The American pharmaceutical company Eli Lilly announced Wednesday that it had filed an emergency authorization request for treatment with synthetic antibodies against Covid-19, in the same category as the drug injected into President Donald Trump last week.
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Mr Trump, infected with the coronavirus, received treatment from another company, Regeneron, which it has not yet applied for for approval and is continuing clinical trials. This route is considered promising for stopping the coronavirus in the initial stages of infection.
“Our teams have worked tirelessly for the past seven months to discover and develop these potential antibody treatments,” said Eli Lilly Scientific Director Daniel Skovronsky. “Lilly is working diligently with regulators around the world to make these treatments available.”
The treatment is based on antibodies specifically adapted for the neutralization of the coronavirus.
According to the group, a clinical trial on 268 patients suffering from mild or moderate forms of Covid-19, with placebo, showed that a cocktail of two types of antibodies:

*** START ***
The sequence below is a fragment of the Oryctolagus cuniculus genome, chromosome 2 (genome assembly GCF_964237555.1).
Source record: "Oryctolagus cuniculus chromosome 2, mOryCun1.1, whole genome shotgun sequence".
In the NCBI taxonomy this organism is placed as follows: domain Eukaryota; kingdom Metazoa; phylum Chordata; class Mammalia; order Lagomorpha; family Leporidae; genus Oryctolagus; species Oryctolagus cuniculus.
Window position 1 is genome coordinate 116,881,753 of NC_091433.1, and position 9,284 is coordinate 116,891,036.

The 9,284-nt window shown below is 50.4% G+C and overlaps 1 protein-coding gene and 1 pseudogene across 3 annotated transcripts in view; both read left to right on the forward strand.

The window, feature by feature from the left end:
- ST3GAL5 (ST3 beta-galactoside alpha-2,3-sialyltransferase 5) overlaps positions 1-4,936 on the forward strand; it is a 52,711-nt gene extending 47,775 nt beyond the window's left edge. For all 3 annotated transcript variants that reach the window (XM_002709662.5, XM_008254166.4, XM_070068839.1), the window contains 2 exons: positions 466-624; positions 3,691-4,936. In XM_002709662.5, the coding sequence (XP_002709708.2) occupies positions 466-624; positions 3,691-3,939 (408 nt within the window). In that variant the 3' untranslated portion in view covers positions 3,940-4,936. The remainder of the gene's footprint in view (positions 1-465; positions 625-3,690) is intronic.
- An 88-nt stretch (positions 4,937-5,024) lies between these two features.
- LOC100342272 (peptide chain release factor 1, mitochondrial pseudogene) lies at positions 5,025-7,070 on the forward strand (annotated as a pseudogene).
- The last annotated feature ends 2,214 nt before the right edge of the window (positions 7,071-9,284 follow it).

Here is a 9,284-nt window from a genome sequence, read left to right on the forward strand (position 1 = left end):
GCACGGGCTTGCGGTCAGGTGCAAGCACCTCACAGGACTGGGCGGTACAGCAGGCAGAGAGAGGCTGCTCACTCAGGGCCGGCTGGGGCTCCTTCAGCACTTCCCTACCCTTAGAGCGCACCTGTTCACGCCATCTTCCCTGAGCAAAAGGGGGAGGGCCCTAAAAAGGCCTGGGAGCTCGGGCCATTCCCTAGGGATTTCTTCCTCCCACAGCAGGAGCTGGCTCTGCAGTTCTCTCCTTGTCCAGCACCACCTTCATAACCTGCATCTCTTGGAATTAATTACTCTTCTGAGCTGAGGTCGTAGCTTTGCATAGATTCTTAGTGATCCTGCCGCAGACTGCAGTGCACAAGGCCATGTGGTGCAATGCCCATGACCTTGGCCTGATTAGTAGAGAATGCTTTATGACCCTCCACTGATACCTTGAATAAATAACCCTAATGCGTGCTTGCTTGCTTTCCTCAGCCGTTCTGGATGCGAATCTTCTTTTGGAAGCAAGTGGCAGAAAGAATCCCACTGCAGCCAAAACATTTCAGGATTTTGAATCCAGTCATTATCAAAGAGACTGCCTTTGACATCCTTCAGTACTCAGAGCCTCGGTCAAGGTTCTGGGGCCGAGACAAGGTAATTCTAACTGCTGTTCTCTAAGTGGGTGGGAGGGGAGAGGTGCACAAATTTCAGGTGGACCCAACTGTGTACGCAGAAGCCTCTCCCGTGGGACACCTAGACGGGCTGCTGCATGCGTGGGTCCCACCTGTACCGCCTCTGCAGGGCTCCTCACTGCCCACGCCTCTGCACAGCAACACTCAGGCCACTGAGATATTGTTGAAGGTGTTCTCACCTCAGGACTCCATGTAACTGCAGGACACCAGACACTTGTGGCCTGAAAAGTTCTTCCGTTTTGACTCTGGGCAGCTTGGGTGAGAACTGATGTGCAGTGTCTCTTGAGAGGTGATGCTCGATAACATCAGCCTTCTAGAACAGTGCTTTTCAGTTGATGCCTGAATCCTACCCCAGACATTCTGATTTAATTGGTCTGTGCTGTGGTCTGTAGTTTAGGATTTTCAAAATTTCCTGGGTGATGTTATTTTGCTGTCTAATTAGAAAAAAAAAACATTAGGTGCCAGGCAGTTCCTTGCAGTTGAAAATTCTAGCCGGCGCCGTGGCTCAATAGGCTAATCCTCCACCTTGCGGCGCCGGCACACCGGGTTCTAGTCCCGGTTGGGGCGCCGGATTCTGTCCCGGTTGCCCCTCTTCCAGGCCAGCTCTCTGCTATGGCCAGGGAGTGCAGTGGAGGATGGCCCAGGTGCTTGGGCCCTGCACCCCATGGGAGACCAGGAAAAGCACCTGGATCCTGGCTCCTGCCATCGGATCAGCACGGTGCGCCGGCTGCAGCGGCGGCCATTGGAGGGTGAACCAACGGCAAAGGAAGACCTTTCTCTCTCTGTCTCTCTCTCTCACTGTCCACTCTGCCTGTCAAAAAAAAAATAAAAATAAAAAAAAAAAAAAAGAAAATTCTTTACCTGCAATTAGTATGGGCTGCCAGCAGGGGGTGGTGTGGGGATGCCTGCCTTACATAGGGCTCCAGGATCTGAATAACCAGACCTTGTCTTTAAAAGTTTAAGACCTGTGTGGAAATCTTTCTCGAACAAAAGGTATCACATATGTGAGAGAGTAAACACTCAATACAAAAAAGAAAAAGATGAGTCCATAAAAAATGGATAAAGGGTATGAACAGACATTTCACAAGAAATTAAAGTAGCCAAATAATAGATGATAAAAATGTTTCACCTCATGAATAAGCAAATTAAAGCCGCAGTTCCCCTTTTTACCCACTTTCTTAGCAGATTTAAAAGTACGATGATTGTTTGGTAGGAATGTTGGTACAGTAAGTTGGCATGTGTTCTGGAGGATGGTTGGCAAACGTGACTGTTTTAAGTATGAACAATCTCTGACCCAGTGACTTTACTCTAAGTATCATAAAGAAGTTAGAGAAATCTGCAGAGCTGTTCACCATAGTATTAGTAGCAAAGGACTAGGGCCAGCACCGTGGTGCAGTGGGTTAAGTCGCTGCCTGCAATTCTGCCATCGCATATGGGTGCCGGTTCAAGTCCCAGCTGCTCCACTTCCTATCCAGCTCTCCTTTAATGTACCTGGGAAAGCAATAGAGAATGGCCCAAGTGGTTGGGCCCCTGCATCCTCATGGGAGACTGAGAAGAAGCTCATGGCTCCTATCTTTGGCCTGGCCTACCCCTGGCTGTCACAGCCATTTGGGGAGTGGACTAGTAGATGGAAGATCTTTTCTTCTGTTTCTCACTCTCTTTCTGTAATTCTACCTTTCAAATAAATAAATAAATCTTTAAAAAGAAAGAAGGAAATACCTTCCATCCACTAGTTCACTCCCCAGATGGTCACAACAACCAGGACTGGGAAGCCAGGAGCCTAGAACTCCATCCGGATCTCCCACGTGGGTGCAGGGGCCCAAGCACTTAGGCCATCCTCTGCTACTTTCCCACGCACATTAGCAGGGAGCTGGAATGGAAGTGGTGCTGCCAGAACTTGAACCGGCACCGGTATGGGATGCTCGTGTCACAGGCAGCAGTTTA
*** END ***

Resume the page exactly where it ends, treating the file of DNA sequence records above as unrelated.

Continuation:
– reduced viral load (3% of patients had a high viral load on the 7th day of illness, compared to 21% in the placebo group);
– reduced symptoms from the third day after injection;
– reduced the rate of hospitalizations and emergency room visits (0.9% versus 5.8% in the placebo group).
The group has requested authorization for only one type of antibody at this point.
The American Medicines Agency (FDA) will have to study the data, and in particular the possible side effects, to decide whether or not to authorize the marketing of the treatment, and under what conditions.
The results were not published in a peer-reviewed scientific journal, which would have allowed the methodology to be independently validated.
The clinical trial is continuing and the company wants to recruit a total of 800 participants.
100,000 doses of the monotherapy (a single antibody) will be available in October, and a million by the end of the year, according to Lilly, as well as 50,000 doses of the two-antibody cocktail by the end of the year. year.
Antibodies are proteins in the immune system that fight infection. They are present and can be taken from the blood of recovered patients, but the natural antibodies thus recovered cannot be used for large-scale treatments.